Transforming gender roles
A Christian Science perspective.
Who's better at enforcing law and order? Men or women?Skip to next paragraph
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Does it have to be one or the other? Couldn't both men and women contribute qualities to law enforcement which enhance the safety of the community – especially in times of high tension, such as marches and protests?
"Both sexes should be loving, pure, tender, and strong," wrote Mary Baker Eddy, the founder of the Monitor ("Science and Health with Key to the Scriptures," p. 57). She lived during an era in which society was reevaluating gender roles and women's rights. Women's suffrage was still decades away, but she was pressing for more than gender parity. She was advocating spiritual equality, a standard lifted up in the first chapter of the Bible.
"So God created man in his own image … male and female created he them" (Gen. 1:27). Both male and female reflect the nature of God – the nature of divine Love and eternal Truth. God's sublime unity does not belong to one gender or the other. Rather, "union of the masculine and feminine qualities constitutes completeness" (Science and Health, p. 57).
To reach that natural level of spiritual unity, though, requires something more than just adjusting how many women are allocated to crowd control or how many sensitivity training sessions are mandated. It requires a willingness to change one's outlook from inherent conflict between groups to potential resolution for all groups.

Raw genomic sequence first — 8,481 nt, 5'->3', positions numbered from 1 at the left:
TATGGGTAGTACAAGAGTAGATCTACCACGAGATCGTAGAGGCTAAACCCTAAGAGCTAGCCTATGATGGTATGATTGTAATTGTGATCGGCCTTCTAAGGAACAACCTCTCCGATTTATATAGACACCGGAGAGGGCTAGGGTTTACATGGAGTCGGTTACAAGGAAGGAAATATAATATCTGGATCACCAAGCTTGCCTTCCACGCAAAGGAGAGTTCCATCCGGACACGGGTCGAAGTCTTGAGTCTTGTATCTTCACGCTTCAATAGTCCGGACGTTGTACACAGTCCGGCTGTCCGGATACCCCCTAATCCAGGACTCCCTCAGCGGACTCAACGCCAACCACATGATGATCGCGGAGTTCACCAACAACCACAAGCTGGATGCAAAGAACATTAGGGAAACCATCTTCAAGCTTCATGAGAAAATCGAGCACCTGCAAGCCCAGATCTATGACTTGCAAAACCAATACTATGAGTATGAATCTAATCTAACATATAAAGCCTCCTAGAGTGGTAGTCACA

The university professor quoted in the Monitor article identified men as task-oriented and "transactional," while women were seen as facilitating relationships and "transformational."
Maybe it's more than law enforcement that needs a spiritual makeover. Perhaps we need to address entrenched gender stereotypes as well. The Apostle Paul wrote: "Do not conform any longer to the pattern of this world, but be transformed by the renewing of your mind. Then you will be able to test and approve what God's will is – his good, pleasing and perfect will" (Rom. 12:2, New International Version).
That transformational approach isn't confined to women. And it's happening all around us in our local communities.
When my kids played on local sports teams, I remember being disenchanted with the all-too-popular trend in youth coaching of yelling at kids to "motivate" them. It was then that I volunteered to coach our daughter's soccer team. Assigned to me as assistant coaches were two dads, both successful businessmen, and both desiring a different approach to coaching as well. Their soft-spoken, encouraging manner blended well with my own approach. We felt very much in sync with each other. And the girls thrived. So did the boys' team I later coached with another, equally thoughtful and supportive dad.
It wasn't lost on me that the four of us were also involved in our individual houses of worship each week. A spiritual perspective that actively cherishes our relationship with the Divine is transformational. It touches and redeems the hearts of both men and women. And that makes a lasting difference for harmony in the wider community.